A mammoth piece of Cleveland history is up for grabs — if you’ve got $3.5 million handy.
The former Richman Brothers Co. complex on East 55th Street hit the market at the end of October after a decade of unrealized redevelopment plans spanning everything from indoor fish farming to mixed-income housing.
At 638,000 square feet, the onetime garment factory is a behemoth — one that has challenged potential developers, ensnared global owners and captured the imagination of planners during nearly three decades of vacancy.
Built in 1915, the building served as the headquarters, manufacturing and distribution hub for a venerable men’s clothier. The Richman Brothers Co. put down roots in Cleveland in 1879 and expanded from wholesaling into retail and direct mail.
The company — known for progressive policies including paid vacations, sick benefits and childbirth benefits — once employed more than 2,500 workers on East 55th, a short walk south of Superior Avenue. By 1945, Richman’s original, E-shaped factory had grown to the size of 11 football fields.
F.W. Woolworth Co. bought the company in 1969 and closed the Cleveland plant, and the brand’s remaining stores, in 1992. Since then, the headquarters complex has languished in a neighborhood hard hit by population loss, foreclosures and blight.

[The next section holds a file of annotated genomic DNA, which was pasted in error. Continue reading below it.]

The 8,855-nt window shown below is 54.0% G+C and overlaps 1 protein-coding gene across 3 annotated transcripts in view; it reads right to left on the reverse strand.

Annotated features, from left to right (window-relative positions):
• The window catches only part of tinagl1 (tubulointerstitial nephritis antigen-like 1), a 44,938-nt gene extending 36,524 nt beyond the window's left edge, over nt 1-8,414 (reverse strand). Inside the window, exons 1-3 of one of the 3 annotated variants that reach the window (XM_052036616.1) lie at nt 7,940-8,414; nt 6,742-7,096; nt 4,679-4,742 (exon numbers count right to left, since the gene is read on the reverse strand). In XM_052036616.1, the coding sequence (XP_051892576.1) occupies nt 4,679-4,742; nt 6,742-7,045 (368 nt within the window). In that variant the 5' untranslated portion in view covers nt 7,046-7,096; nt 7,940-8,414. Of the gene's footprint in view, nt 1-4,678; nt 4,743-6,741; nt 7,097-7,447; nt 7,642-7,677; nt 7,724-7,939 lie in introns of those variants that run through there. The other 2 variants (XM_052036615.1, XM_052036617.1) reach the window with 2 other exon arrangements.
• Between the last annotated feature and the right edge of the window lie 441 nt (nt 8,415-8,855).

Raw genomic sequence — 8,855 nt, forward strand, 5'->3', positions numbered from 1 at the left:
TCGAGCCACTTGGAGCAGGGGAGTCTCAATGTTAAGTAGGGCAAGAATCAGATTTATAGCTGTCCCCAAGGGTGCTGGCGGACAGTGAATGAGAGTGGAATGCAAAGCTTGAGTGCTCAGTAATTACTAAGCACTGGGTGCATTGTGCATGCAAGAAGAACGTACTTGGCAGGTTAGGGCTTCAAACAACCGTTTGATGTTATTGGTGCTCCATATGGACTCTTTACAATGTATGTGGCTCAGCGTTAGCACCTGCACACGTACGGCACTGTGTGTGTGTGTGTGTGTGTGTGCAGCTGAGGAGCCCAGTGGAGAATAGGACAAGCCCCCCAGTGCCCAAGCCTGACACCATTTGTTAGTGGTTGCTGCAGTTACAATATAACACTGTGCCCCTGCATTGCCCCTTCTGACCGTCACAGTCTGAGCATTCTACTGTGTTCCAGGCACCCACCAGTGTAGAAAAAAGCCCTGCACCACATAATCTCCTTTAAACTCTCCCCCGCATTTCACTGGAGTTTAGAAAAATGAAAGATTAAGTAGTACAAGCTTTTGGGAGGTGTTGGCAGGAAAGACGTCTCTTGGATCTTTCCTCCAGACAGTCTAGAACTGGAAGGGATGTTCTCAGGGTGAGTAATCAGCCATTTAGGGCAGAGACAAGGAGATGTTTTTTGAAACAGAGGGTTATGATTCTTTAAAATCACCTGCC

The current owner, a company helmed by immigrant entrepreneur Derek Ng, acquired the property in 2009.
Early on, Ng promoted his vision for a mixed-use makeover of the plant. He pitched Chinese investors on Cleveland through a series of online videos. In news stories, he talked about trying to raise funds through the federal EB-5 visa program, which offers U.S. residency to foreign investors who put money into job-creating projects.
But Ng’s plans never panned out. He declined to comment for this article.
A listing for the 6-acre site popped up online Oct. 29 through the Newmark real estate brokerage. Terry Coyne, a Newmark vice chairman, said Ng decided to put the complex up for sale after sustaining a back injury and being urged by his wife, a doctor, to slow down.
So far, Coyne and colleague Richard Sheehan have fielded inquiries from manufacturers and apartment developers, including an out-of-state company whose deals involve low-income housing tax credits. The building, with roughly 2 acres that once served as parking, also might be a good candidate for government uses, Coyne said.
“It would be a great location to move county and city offices from downtown,” he said, noting ongoing discussions about the future of Cuyahoga County’s aging Justice Center complex on Ontario Street.